The iden­ti­fi­ca­tion of the antic­i­pa­to­ry func­tions of the move­ment of mon­ey cap­i­tal is, how­ev­er, the clos­est to a pre­view that the imme­di­ate con­tent of Marx’s analy­sis in Cap­i­tal can offer us. All of this analy­sis – in this way no dif­fer­ent from the “clas­sics” on impe­ri­al­ism – is linked to a series of his­tor­i­cal and insti­tu­tion­al con­di­tions des­tined to com­plete­ly fade away. The turn­ing point, also for the inter­na­tion­al eco­nom­ic and mon­e­tary sys­tem, is yet again the Great Depres­sion:

The great test­ing time for the mech­a­nism, even in the high­ly com­pli­cat­ed form in which it sub­sist­ed in the Twen­ties, came with the Great Depres­sion and con­tin­ued into World War II. By this time clas­si­cal mon­e­tary the­o­ry was sub­stan­tial­ly dis­cred­it­ed because eco­nom­ic real­i­ty was so patent­ly in con­flict with its basic pos­tu­lates. It is not much of an exag­ger­a­tion to say that in 1939 a large sec­tion of received eco­nom­ic the­o­ry, at least that which dealt with inter­na­tion­al trad­ing and mon­e­tary arrange­ments (in some respects the most impor­tant seg­ment of eco­nom­ics), lay in ruins -- as did the actu­al net­work of rela­tion­ships which it set out to explain […] The war of 1939-1945 was a water­shed, and, after­ward, there was a new begin­ning in inter­na­tion­al eco­nom­ics.125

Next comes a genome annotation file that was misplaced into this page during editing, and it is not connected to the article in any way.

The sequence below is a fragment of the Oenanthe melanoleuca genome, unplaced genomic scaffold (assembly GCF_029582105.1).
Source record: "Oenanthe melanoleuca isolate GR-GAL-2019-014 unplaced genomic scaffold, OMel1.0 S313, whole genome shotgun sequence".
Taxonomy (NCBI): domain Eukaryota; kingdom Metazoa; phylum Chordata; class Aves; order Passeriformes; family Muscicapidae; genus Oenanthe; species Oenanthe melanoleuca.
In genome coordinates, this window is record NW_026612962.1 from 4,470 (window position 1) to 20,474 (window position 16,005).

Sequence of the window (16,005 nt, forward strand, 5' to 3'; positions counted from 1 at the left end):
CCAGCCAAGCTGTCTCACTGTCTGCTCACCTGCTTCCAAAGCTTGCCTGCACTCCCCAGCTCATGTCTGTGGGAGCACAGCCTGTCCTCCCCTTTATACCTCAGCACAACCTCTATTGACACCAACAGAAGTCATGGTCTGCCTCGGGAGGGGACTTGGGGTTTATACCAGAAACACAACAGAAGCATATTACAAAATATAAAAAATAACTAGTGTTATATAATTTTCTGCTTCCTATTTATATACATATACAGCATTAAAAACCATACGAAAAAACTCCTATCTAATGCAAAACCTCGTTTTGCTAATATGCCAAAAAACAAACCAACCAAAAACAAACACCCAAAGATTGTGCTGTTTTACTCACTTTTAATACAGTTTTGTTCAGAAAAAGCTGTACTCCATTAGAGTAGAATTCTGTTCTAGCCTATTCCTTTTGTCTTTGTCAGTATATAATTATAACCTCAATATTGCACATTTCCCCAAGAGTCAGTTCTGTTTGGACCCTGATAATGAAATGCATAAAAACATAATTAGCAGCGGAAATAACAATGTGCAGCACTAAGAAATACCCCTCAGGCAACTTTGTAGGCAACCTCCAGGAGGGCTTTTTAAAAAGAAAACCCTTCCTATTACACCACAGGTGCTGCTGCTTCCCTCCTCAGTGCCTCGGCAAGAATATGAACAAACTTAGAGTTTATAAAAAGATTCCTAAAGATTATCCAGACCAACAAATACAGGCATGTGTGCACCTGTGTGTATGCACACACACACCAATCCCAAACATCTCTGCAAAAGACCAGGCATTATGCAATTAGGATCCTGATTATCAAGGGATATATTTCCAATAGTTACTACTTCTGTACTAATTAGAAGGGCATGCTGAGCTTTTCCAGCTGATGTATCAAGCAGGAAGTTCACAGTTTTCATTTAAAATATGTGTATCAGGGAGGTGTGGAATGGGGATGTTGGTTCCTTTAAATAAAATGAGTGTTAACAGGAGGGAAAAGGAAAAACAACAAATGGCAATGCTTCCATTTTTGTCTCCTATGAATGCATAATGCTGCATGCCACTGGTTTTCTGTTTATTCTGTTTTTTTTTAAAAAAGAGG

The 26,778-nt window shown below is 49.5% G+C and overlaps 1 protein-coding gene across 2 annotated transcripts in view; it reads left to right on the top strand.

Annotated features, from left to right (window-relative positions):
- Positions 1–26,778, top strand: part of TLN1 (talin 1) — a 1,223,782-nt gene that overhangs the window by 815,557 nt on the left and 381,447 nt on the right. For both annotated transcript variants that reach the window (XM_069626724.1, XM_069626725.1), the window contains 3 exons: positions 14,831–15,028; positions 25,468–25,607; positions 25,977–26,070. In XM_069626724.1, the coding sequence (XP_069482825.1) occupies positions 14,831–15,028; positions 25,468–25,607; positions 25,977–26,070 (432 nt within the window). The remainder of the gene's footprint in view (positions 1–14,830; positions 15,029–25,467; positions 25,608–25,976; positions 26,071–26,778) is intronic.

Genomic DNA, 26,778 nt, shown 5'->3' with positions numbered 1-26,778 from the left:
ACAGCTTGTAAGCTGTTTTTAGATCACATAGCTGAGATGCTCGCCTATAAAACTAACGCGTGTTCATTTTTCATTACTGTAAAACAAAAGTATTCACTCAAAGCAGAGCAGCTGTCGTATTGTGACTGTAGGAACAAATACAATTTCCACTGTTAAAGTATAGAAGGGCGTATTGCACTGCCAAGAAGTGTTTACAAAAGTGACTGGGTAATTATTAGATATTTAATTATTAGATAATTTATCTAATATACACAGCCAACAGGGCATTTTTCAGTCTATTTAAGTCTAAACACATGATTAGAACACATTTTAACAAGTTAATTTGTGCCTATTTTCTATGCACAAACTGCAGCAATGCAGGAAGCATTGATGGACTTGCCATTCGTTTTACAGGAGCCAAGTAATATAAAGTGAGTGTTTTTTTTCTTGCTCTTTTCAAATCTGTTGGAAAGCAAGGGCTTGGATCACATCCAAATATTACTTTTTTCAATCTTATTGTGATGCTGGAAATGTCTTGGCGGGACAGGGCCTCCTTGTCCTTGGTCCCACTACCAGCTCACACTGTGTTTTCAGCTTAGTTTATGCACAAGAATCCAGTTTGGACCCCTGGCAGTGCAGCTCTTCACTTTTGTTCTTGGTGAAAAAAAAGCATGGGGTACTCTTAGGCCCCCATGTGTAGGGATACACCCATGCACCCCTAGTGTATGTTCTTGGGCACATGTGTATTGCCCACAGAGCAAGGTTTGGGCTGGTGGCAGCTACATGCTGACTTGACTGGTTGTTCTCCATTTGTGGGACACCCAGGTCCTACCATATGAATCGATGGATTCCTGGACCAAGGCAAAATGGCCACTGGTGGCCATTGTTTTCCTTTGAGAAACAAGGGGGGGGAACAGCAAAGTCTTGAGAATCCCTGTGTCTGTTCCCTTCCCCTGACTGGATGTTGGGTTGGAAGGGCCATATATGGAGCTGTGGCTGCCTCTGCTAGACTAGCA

What then are the essen­tial char­ac­ter­is­tics of this new phase? The gen­er­al datum from which it is nec­es­sary to start, and to explain, is made up of the unprece­dent­ed “ser­vice” [prestazione] offered by the cap­i­tal­ist sys­tem as a whole from the end of the war through the entire 1970s. Start­ing from the imme­di­ate post­war peri­od, all of the signs of devel­op­ment begin to move upwards with rhythms that far exceed the his­tor­i­cal trend. The main nucle­us of this pro­longed expan­sion is con­sti­tut­ed pre­cise­ly by the accel­er­at­ed devel­op­ment and new con­fig­u­ra­tion assumed by the mon­e­tary mar­ket: its growth rate is, in fact, sig­nif­i­cant­ly supe­ri­or to all oth­er indi­ca­tors.

At the base of the per­for­mance of post­war west­ern cap­i­tal­ism are three inter­re­lat­ed fac­tors: the con­trol of inter­nal demand through a pol­i­tics of inter­ven­tion and pub­lic spend­ing, the excep­tion­al devel­op­ment of demand and glob­al com­merce, and the inter­na­tion­al mon­e­tary sys­tem.126

More pre­cise­ly, the pro­longed func­tion­ing of a pos­i­tive spi­ral of export-invest­ment-cred­it-export for all of the coun­tries with major cap­i­tal­ist cities is based on two con­di­tions: on the one hand, the gen­er­al­iza­tion to all these coun­tries of “Key­ne­sian” mod­els of pub­lic assis­tance [sosteg­no] for demand and of con­trol of the cycle which act as “shock absorbers” for the reces­sive pres­sures that orig­i­nate from one coun­try or anoth­er in iso­la­tion. On the oth­er hand, this spi­ral is based on an inter­na­tion­al finan­cial mech­a­nism that sup­ports the increase of exchange and is indeed secured by the deficit of the bal­ance of U.S. pay­ments.127